QT discusses William Witney
From The Quentin Tarantino Archives
Whoa Trigger! Auteur Alert!
September 15, 2000
by Rick Lyman
"I've found directors I like, but William Witney is ahead of them all. I think it's so cool that he began as the king of cowboy serials and ended with a black exploitation film. That's a career, man." QT.
QUENTIN TARANTINO, WILLIAM WITNEY AND THE GOLDEN STALLION
The following article from The New York Times was the first in a series of discussions with noted directors, actors, screenwriters and cinematographers. In each article, one filmmaker selected and discussed a movie that had personal meaning. Quentin Tarantino, the young independent maverick director of such films as "Reservoir Dogs" and "Pulp Fiction", elected to discuss William Witney and his film "The Golden Palomino".
Hollywood - The six-by-eight-foot flickering rectangle of light turns the white wall to amber above Quentin Tarantino's fireplace. Not far away, back through a Spanish archway, a 16-millimeter projector rattles with a persistent click that never quite disappears beneath the bleating of the soundtrack, like static on a short-wave radio. "I love this scene," Mr. Tarantino says. "It's a really tough scene, a tough, tough scene. But it's not the kind of scene you expect, all right. The emotion is right out there. But if you buy it, and I totally buy it, then it can make you cry."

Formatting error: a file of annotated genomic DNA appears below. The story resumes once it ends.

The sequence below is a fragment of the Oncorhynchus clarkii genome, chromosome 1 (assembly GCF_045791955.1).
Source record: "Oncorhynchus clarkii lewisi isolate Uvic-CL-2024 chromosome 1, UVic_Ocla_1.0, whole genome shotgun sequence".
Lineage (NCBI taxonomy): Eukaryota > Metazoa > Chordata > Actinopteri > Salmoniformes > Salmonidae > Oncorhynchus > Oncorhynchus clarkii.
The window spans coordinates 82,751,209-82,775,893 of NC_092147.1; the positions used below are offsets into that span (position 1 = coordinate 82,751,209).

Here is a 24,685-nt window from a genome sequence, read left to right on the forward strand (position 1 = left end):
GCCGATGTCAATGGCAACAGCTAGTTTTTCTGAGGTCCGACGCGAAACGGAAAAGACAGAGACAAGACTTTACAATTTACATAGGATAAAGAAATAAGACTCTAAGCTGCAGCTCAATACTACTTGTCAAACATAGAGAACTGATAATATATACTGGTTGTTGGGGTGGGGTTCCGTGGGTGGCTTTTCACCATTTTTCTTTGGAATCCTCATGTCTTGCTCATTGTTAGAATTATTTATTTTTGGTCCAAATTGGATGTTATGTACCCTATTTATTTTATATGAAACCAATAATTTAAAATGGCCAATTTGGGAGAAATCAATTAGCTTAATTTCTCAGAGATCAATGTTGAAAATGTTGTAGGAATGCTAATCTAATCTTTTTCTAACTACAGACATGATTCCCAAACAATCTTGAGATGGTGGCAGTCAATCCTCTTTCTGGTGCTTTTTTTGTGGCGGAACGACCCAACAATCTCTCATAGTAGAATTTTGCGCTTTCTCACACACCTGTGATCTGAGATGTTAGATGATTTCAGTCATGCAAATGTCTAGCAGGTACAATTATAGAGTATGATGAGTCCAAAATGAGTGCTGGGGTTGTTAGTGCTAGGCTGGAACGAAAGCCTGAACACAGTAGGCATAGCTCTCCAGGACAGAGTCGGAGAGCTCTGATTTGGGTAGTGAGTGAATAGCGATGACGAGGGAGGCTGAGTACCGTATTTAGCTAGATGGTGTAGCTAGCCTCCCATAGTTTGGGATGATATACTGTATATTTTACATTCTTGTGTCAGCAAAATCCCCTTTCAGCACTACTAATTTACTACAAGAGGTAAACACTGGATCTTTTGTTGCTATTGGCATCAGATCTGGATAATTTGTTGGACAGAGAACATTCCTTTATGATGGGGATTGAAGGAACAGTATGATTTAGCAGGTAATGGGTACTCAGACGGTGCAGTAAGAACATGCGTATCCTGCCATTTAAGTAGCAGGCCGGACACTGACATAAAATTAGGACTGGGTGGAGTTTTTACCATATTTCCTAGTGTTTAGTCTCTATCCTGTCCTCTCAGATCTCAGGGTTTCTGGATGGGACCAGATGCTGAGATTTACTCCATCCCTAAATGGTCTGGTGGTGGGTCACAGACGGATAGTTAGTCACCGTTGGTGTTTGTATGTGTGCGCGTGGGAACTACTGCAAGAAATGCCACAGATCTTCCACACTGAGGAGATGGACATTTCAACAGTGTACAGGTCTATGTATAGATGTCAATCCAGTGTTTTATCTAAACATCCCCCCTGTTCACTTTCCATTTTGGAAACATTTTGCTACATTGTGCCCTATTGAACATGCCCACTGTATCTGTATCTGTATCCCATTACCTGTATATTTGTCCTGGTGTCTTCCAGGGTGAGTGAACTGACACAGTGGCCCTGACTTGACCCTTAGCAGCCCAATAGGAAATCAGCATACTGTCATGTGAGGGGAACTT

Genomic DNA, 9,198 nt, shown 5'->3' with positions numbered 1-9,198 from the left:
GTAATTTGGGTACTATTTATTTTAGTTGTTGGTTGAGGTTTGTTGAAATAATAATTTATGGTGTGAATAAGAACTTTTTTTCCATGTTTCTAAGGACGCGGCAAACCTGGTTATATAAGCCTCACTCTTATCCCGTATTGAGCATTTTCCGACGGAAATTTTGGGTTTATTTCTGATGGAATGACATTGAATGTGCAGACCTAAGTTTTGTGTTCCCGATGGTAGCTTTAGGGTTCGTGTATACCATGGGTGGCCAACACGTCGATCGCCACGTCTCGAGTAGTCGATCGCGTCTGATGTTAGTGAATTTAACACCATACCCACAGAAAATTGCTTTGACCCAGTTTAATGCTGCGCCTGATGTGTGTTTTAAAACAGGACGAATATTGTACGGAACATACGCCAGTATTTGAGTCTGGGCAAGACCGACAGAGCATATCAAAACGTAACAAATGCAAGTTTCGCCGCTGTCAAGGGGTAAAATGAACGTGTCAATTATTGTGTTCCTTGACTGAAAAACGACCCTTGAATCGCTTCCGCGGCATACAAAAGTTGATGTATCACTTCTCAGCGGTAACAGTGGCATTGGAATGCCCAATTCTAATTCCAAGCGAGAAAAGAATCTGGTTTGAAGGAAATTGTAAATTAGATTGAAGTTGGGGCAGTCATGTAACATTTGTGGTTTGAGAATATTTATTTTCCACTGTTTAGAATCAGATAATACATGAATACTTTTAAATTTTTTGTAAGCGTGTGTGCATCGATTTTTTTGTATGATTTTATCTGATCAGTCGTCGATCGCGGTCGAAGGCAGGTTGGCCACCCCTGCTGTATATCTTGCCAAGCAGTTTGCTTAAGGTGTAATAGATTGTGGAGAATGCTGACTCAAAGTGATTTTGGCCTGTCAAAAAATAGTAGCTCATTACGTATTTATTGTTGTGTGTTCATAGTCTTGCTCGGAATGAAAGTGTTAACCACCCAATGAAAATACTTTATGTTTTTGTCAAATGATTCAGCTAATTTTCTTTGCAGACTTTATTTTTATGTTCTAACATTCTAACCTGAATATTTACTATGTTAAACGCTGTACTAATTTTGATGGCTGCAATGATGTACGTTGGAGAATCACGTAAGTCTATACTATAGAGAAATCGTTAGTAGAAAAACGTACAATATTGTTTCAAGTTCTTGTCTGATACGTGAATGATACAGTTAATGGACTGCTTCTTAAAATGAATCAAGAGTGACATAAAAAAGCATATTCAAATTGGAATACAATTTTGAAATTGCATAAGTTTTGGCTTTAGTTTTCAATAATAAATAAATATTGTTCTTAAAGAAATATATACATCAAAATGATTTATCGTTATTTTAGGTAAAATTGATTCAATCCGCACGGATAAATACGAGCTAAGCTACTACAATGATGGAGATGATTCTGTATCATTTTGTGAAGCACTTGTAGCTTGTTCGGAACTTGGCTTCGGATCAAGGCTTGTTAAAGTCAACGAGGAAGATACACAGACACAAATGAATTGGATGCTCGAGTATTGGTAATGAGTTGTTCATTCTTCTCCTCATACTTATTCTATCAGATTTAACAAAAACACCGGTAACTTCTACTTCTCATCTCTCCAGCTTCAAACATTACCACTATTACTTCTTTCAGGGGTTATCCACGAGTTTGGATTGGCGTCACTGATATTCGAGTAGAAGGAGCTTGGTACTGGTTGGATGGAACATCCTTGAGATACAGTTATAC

This is the guy who made ear-severing a dance routine, turned sadomasochistic basement torture into comic relief and created the scene where Uma Thurman takes a six-inch hypodermic in the chest. So when the director of "Reservoir Dogs" and "Pulp Fiction," the celebrity prototype for an entire generation of Sundance-bred, film-geek auteurs, tells you that you are about to see a scene that is tough, you listen to him, don't you?
Roy Rogers is standing off to one side, elegant and stoic, with that thin, shiny mouth and those exotic eyes. Dale Evans is a few steps behind him, plump and fretting. A few steps away, the sheriff's men have Trigger, Rogers's famous stallion, held tightly on a rope. Trigger bobs his head up and down, shifts from foot to foot, his preternaturally floppy mane slapping across his forehead. It doesn't look good for the good guys. Rogers and Trigger have been found standing next to the body of a villain whose head has been bashed. We know the horse is innocent, but circumstantial evidence points to Trigger. "In this case, Roy, circumstantial evidence is enough," the sheriff sadly intones.